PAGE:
defining “new media”

I’m reading Wyoscki et al’s Writing New Media, and Anne Wysocki offers a definition of “new media texts” that I find quite interesting:

I think we should call “new media texts” those that have been made by composers who are aware of the range of materialities of texts and who then highlight the materiality: such composers design texts that help readers/consumers/viewers stay alert to how any text—like its composers and readers—doesn’t function independently of how it is made and in what contexts. Such composers design texts that make as overtly visible as possible the values they embody. Considering new media texts in this way, I think and hope, helps us to see where openings for agency are within the new media texts we compose.

Under this definition, new media texts do not have to be digital; instead, any text that has been designed so that its materiality is not effaced can count as new media. (15)

Wysocki, Anne Frances, Johndan Johnson-Eilola, Cynthia L. Selfe, and Geoffrey Sirc. Writing New Media: Theory and Applications for Expanding the Teaching of Composition. Logan, UT: Utah State UP, 2004.

This entry was posted in English 584 Postcritical Perspectives in Literacy Studies (Spring 2009), New Media. Bookmark the permalink.

7 Responses to defining “new media”

  1. Ris says:

    It’s a very good point: hypermedia, new media, playful surfing of texts, whatever is not limited to digital documents. Jerome Mcgann’s Radiant Textuality does a good job expanding on this point, especially in relation to showing us how all poetry meets the definition of new media. Highly recommended text.

  2. chris_v says:

    Which media theorists do you feel are most important to your work right now? or, which ones do you find the most interesting?

    I’ve been warming up to the idea of trying to write media theory again, so I’m interested in trading resources.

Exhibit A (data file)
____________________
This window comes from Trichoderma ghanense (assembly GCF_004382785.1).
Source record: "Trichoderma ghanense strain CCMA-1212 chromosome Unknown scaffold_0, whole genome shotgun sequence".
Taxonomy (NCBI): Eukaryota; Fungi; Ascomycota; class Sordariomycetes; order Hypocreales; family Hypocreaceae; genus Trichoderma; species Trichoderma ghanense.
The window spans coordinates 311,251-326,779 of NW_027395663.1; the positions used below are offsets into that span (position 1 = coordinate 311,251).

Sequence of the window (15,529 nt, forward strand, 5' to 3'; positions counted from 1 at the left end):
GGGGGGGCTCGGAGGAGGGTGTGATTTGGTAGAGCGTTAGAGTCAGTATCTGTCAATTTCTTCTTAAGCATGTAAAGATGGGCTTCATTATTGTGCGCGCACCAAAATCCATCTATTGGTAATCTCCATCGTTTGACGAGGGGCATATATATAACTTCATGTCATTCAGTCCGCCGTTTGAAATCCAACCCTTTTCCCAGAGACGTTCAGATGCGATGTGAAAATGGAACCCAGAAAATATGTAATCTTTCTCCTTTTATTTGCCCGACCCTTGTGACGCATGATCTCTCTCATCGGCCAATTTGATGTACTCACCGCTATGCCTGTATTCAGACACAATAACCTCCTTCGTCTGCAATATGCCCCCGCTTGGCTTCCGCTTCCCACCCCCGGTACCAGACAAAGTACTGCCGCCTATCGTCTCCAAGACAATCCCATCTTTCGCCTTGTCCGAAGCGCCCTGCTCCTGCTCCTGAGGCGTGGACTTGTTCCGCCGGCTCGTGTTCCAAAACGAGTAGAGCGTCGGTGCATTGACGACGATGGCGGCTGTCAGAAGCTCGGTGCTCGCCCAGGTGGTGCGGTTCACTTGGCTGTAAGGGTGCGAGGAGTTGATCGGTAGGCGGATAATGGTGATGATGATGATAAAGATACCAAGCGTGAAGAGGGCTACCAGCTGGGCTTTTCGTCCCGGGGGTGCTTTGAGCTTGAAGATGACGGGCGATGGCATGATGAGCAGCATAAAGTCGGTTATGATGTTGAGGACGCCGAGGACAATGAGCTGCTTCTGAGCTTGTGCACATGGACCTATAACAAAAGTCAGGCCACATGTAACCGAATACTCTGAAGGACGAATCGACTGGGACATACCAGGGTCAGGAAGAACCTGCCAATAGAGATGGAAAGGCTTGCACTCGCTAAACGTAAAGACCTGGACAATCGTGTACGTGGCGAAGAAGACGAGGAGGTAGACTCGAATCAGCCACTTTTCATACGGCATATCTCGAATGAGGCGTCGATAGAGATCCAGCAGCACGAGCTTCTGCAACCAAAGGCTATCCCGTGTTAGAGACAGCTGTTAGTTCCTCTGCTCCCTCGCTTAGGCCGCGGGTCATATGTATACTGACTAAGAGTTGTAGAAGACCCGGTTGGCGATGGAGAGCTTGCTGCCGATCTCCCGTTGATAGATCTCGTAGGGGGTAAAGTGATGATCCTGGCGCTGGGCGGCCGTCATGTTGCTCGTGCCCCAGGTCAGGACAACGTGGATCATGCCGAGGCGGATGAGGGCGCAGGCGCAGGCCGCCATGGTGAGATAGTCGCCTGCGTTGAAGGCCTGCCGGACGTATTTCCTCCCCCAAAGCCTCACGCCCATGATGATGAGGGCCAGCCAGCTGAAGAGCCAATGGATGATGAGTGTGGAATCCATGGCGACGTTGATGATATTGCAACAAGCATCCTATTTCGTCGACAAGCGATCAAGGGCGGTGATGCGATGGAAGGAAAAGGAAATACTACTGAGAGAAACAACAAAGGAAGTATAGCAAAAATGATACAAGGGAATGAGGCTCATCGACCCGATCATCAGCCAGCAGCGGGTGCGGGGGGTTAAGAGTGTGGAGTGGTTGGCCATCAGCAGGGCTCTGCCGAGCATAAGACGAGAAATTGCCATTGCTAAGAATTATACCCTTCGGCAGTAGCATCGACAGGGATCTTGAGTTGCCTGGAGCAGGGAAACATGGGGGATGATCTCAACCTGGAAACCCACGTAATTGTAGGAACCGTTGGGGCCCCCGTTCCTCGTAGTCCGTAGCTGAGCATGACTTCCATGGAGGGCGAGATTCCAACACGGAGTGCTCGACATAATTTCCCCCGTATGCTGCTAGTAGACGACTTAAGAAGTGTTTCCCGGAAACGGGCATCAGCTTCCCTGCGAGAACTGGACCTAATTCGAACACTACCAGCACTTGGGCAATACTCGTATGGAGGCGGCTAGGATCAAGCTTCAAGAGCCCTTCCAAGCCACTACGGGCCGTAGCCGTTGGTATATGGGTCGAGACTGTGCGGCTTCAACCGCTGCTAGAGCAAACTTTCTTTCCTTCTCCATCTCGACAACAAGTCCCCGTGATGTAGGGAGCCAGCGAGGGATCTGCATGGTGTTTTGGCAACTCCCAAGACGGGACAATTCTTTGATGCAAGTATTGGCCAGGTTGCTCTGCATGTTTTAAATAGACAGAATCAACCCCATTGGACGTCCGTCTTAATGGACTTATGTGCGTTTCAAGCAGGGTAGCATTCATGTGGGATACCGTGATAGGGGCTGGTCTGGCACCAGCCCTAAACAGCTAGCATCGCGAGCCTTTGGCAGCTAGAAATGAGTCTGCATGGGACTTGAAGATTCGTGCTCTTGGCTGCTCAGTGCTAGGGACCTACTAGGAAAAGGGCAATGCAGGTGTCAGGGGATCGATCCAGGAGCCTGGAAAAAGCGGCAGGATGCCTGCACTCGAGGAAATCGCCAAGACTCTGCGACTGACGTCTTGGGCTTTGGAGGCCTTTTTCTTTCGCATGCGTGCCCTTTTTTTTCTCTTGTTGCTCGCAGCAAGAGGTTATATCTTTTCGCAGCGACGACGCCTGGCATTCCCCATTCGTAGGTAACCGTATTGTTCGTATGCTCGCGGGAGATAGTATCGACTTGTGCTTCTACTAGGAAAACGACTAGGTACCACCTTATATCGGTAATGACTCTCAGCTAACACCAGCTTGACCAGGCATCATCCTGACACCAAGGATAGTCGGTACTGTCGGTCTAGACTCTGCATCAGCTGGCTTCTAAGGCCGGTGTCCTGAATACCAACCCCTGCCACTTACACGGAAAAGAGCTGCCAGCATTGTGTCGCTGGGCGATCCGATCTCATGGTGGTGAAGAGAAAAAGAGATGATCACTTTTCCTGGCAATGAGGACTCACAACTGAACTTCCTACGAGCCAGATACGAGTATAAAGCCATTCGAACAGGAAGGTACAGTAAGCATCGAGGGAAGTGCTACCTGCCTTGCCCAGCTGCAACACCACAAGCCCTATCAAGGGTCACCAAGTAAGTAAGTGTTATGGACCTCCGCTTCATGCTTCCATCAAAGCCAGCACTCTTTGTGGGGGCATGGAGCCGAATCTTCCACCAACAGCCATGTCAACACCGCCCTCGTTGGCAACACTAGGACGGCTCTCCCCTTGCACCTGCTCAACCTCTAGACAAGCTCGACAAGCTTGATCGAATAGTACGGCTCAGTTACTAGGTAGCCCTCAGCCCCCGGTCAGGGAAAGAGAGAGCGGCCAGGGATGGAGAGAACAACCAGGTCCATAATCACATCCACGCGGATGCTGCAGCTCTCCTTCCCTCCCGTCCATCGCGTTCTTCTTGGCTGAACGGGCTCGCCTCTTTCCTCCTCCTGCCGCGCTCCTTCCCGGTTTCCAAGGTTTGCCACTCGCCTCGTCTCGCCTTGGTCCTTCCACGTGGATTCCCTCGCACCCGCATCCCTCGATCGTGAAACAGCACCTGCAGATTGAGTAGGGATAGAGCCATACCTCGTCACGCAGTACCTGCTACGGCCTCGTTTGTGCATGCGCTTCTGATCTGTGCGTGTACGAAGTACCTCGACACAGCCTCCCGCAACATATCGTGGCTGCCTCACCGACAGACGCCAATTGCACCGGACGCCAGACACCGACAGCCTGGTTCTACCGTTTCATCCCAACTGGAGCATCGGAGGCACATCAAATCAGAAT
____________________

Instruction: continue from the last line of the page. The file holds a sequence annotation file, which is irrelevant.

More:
Also, does anyone still cite Marshall McLuhan these days?

  3. Michael says:

    Right now, off the top of my head, Donna Haraway, McLuhan, Jeff Rice, Johnson-Eilola, and Anne Wysocki are probably biggest on my minds. But of course, the last three deal mostly with composition.

    I don’t think the question is: does anyone still cite McLuhan? I think that few cited McLuhan for years, and that for a while he started to be cited again (at least in English studies). I’d say he’s referenced, nowadays, but not discussed much in depth.

  4. Travis says:

    Michael, did I tell you my thesis is now on Wysocki’s work in new media? I love this chapter that the definition is found in, and I’m actually sifting through it right now for Lisa’s class. Wysocki’s five openings are what I’m shaping my seminar paper around.

    A quick note about McLuhan: what I’ve seen is that he’s mostly used as an example of technological determinism, although I’m not sure that’s entirely fair to his work; doesn’t seem to me that he’s still studied in great depth, like you mentioned.

  5. Michael says:

    Travis, Way cool topic change! That’s exciting and interesting! Have you contacted Anne at all? If not, you should. She’d be amenable to any questions, I’m sure.

  6. Travis says:

    I haven’t yet, but I do plan to. I feel like that’s some kind of strange line I’m not ready to cross until I’m familiar up to my eyes with her work and the work of people she’s close to (like Johnson-Eilola). Silly probably, but I’m looking forward to it. She has spent considerable amount of time in the Upper Peninsula of Michigan, too, which is strange but cool.

    And I may have mentioned this, but I accepted Vicki’s offer of a third year with the WIC program, and I have the okay from all parties involved, which is also very cool. Should give me some time to really build a thesis I’m happy with and maybe present some papers.

  7. chris_v says:

    Cool stuff — I’m not familiar with the comp theorists, but I’m curious about which media theorists influence their work.

    Lately I’ve been trying to figure out if McLuhan could be considered a genealogist (of media) in the sense of Nietzsche and Foucault’s genealogy (or Deleuze’s geology). I agree that McLuhan (like Marx) is so much more than a technological determinist.

    I’ve found that Deleuze and Guattari (although not necessarily in collaboration) have some interesting things to say about media — Deleuze in his Cinema books, and Guattari’s concept of post-media sprinkled throughout his works.

    Contemporary media theorists whom I like include Matteo Pasquinelli, Franco Berardi aka Bifo, Geert Lovink, McKenzie Wark, Steven Shaviro, Jonathan Beller, and Rob Horning. I’m not sure if you’ll find any of them helpful, but Rob Horning’s blog often touches on the intersection of consumerist culture, social networks, and the production of texts. And Matteo Pasquinelli’s essays do an excellent job of calling out the theoretical weaknesses of the emerging free/commons culture.

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